The mob mentality of people who appear normal is a far scarier thing than two agoraphobic girls peering through slits in the windows at a life they will never have nor want. The bile that is brewing in the town has far greater scope then the murders that happened to the Blackwood family. It's the age old fear, fear of the unknown. The girls are distinctly "other" and not so much because of the family legacy or their aristocratic airs but because of their problems. If the girls went out into the world more, interacted with the town, much like Charles does, the constant reminder of the crime would diminish over time. It wouldn't be a talking point anymore, just something that happened in the past. Instead, by locking themselves away they are, in the mind of the villagers, antagonizing them and making themselves a target. In fact the more I think about it the more I realize that not only is this a book about prejudice and paranoia but it's about the stigma of mental illness. These girls need help, but instead they are ostracized. I am lucky enough to have friends around me who support me during my dark days and when I'm having problems. I don't deny that I have issues with depression. But on a larger stage it's still verboten to talk about it. This book shows in the most graphic way that compassion not fear should be how mental illness is treated.

Because there is no doubt that Merricat and Constance are mentally ill. Merricat is 18 in this book, yet her behavior is more like that of a 12 year old, her emotional development and well being stunted when the poisoning happened. Constance wonders if she was right to shut Merricat away from the world, but it seems to me a mutual decision. Merricat, despite being more willing to leave the house, is really suffering more, and very much a sociopath. She has far more rituals and dark thoughts than Constance ever had. There is the rigid schedule to maintain, there are the coins buried in the river bank, the doll under the rock, the blue marbles, and the book that was nailed to the tree. Even when Merricat isn't checking on them her thoughts dwell on the powers these items give her, the layer of protection she has. Like a person who has to turn the light on and off so many times before leaving, Merricat's life is built around these rituals that have evolved around her to protect the two sisters, who, despite everything, deeply love each other. These are really ingenious coping mechanisms. Because it keeps them busy, keeps them active. For Constance cooking and cleaning, for Merricat there's her magic. While others might say these rituals are symptoms of their disease, I'm more forgiving, I see them as ways they can survive. Whatever you need to do to get by right? And they aren't hurting anyone.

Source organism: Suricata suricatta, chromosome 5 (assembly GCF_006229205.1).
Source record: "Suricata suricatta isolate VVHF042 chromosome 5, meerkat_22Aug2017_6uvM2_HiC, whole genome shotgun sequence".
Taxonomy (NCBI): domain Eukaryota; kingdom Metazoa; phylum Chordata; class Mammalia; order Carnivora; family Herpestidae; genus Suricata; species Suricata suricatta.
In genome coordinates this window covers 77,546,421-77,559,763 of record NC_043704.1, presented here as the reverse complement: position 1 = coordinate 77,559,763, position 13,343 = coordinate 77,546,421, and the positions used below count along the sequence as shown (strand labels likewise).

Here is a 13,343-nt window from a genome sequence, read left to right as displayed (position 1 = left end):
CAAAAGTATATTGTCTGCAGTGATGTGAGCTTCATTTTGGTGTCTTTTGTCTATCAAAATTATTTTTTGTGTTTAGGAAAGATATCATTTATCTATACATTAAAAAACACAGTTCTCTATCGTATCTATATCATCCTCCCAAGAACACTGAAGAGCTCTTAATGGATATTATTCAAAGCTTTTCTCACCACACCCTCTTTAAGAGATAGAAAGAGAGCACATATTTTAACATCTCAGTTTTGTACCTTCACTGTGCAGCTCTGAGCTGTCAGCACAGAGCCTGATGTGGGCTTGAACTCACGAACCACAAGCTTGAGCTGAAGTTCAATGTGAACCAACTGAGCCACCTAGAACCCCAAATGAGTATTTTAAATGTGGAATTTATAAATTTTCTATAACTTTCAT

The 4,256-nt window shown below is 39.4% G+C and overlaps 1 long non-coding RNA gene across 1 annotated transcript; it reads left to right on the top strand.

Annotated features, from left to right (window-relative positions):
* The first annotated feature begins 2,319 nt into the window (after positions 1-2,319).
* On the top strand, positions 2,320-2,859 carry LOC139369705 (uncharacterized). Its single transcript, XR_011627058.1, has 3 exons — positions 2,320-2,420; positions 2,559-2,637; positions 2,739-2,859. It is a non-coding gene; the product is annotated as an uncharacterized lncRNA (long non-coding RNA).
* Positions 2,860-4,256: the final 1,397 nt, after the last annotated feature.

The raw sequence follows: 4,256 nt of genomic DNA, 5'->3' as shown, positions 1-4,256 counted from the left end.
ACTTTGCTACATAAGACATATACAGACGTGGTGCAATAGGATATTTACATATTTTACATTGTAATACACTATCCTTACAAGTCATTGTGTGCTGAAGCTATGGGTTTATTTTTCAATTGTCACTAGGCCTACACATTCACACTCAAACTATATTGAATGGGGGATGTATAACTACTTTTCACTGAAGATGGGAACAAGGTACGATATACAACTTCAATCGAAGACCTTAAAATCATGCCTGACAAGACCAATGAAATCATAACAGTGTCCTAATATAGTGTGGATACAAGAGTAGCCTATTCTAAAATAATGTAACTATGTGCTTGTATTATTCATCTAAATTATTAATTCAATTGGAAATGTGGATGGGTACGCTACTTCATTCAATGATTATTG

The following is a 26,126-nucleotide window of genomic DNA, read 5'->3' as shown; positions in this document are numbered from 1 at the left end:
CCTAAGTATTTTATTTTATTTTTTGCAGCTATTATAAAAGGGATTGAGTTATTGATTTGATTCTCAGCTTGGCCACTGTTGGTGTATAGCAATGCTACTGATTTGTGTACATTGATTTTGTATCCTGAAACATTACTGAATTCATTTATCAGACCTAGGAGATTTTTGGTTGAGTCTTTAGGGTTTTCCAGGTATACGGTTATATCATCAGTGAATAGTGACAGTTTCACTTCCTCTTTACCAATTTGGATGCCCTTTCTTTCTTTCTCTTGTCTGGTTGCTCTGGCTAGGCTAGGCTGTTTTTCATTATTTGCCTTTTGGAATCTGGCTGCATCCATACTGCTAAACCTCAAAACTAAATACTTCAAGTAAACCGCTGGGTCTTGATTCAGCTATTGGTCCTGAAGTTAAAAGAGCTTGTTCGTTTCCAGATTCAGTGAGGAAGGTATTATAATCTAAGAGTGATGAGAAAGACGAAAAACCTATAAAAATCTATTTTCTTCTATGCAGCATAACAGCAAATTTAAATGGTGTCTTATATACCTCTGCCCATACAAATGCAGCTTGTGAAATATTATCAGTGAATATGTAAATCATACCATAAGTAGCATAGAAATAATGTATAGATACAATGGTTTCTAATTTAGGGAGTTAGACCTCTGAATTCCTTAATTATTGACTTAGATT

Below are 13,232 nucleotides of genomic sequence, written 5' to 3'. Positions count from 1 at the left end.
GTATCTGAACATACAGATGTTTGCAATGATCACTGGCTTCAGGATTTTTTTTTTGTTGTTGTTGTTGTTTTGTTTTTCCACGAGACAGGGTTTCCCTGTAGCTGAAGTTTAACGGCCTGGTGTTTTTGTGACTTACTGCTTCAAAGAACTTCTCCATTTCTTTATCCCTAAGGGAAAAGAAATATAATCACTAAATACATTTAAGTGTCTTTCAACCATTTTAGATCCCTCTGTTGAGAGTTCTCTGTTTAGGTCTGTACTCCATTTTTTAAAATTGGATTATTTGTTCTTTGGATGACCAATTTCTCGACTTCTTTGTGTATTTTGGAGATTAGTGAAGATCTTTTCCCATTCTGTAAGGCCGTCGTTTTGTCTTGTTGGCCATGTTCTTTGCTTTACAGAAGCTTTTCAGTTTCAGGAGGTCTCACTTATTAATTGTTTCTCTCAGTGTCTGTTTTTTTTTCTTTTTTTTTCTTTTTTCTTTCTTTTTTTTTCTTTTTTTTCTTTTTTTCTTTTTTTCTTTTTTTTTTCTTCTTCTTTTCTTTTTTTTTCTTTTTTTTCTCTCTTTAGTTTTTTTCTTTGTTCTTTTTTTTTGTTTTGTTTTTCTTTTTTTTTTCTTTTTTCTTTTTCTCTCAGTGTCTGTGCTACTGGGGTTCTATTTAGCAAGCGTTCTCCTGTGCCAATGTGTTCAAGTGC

Yet, even with the best coping mechanisms there is always that hope, that light at the end of the tunnel that someone will come and save you. That a hero will emerge from the darkness and make everything OK. Who hasn't dreamt of a knight in shining armor? When you're lost in the deepest recesses of your mind sometimes the idea that you can be rescued by someone else is all that gets you through. Which is why it makes sense that Constance responded to Charles. She's trying to find a hero, sadly Charles isn't it. He's a morally corrupt human being willing to pit two mentally ill sisters against each other in order for monetary gain. I mean, seriously, this family has issues. Lots of them. Yet he's the socially acceptable one, which again highlights how we need to remove the stigma of mental illness. I was seriously hoping that Charles might go the way of the previous Blackwoods. Though much more painfully. Though the war that Merricat wages on him is something not to be missed. Because Merricat knows the truth, in the end you have to rescue yourself. She's the hero of this tale, not some loser cousin looking for a handout. She's a flawed heroine, but the best ones are.